If you read enough about modern parenting, you're bound to find someone complaining that "parenting" is a verb.
Many writers have offered reasons for this shift. "Parenting" implies a product carried to its completion, so the verb reflects modern attitudes toward raising children. As a verb, "parenting" gives its subject sufficient cultural freight to warrant shelves of self-help books.
Anthony Gardner of the Atlantic offers a much different answer. "To parent" is just one of countless denominalizations happening in our language, when a word formerly used as a noun starts being used as a verb. These "verbings," like text, bookmark, and friend are useful linguistic shortcuts. It's now "I texted her the address," not "I sent her an electronic message with the address."
The verb "parenting" offers a huge shortcut. "To parent" implies a lifetime of activity. It's a shortened way of saying "provide a nurturing, safe environment in which a child is appropriately challenged and supported, so that the child will grow into a thoughtful, productive, socially-conscious adult who will leave a lasting impact on the world."
Even that meandering definition doesn't quite capture the verb "to parent." One consequence of viewing parenting as a verb is the concept of parenting style. Many parenting styles leave parents feeling like they're not parenting well enough. Read on for four ways your parenting style might be failing you, as well as advice on how to re-style your parenting.
A person's "parenting style" is often a metaphor assigned by other people. Helicopter parents are involved in every small detail of their children's lives. Snowplow parents remove every physical and metaphorical obstacle from their children's paths. Jellyfish parents just go with the flow, giving into their children's every desire.
One problem with describing parenting in these oppositional terms is that any person who doesn't parent like us is defined as a bad parent. They are helicopters or tigers or snowplows or jellyfish, but we are dolphins.
Defining ourselves in terms of what other parents are doing poorly is not a particularly robust or fulfilling parenting strategy, which may help explain the recent rise of branded parenting styles.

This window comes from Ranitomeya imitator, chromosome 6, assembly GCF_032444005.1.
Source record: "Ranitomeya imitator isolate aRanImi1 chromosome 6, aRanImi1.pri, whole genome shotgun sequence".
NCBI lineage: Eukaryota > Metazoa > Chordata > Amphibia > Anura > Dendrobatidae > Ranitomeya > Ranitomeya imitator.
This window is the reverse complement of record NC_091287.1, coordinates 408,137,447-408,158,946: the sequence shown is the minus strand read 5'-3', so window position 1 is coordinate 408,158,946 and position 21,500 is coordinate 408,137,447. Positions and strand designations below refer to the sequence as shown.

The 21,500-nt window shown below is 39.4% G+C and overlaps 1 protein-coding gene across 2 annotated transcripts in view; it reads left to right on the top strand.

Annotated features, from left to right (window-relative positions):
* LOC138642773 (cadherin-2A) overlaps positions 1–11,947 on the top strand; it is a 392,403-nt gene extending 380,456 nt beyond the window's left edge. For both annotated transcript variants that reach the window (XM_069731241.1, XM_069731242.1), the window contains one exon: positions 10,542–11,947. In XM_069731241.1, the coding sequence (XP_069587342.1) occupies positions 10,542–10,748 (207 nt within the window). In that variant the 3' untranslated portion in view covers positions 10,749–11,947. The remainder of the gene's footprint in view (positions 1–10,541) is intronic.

One of the delights about modern parenting is that there is a manual for everything. Want to get your kid to stay in her bed? There's a book for that. Want to stop tantrums? There's a book for that. Want to potty-train your child in three days? There are dozens of books for that (but we're skeptical about their effectiveness).
This wave of parenting books has also brought with it branded parenting styles, like Attachment Parenting, Free-Range Parenting, and Positive Discipline. These brands were formed by individuals or groups who often sell books, courses, and other materials to help parents master a style.
Many of these branded styles appeal to scientific authority, but they often fail to deliver on their promises. Wendy Zuckerman of Science Vs. devotes an episode to studying the science behind Attachment Parenting. She interviews Alan Sroufe of the Institute of Child Development at the University of Minnesota, who separates the branded parenting style of "Attachment Parenting" from the science of attachment.
Scientists who study child development use the term "secure attachment" to describe a relationship between a child and a caregiver. In that relationship, Sroufe says, "the child is confident about the availability and responsiveness of this particular adult."
Sroufe describes a procedure for measuring secure attachment called the "strange situation procedure." A parent and baby are observed in a room. A stranger enters. The parent leaves. The stranger stays. After a while, the parent comes back and the stranger leaves. The researchers then watch the child's reaction to the parent's return. A "securely attached" child will be happy about her parent's return. An "insecurely attached" child will be upset or indifferent.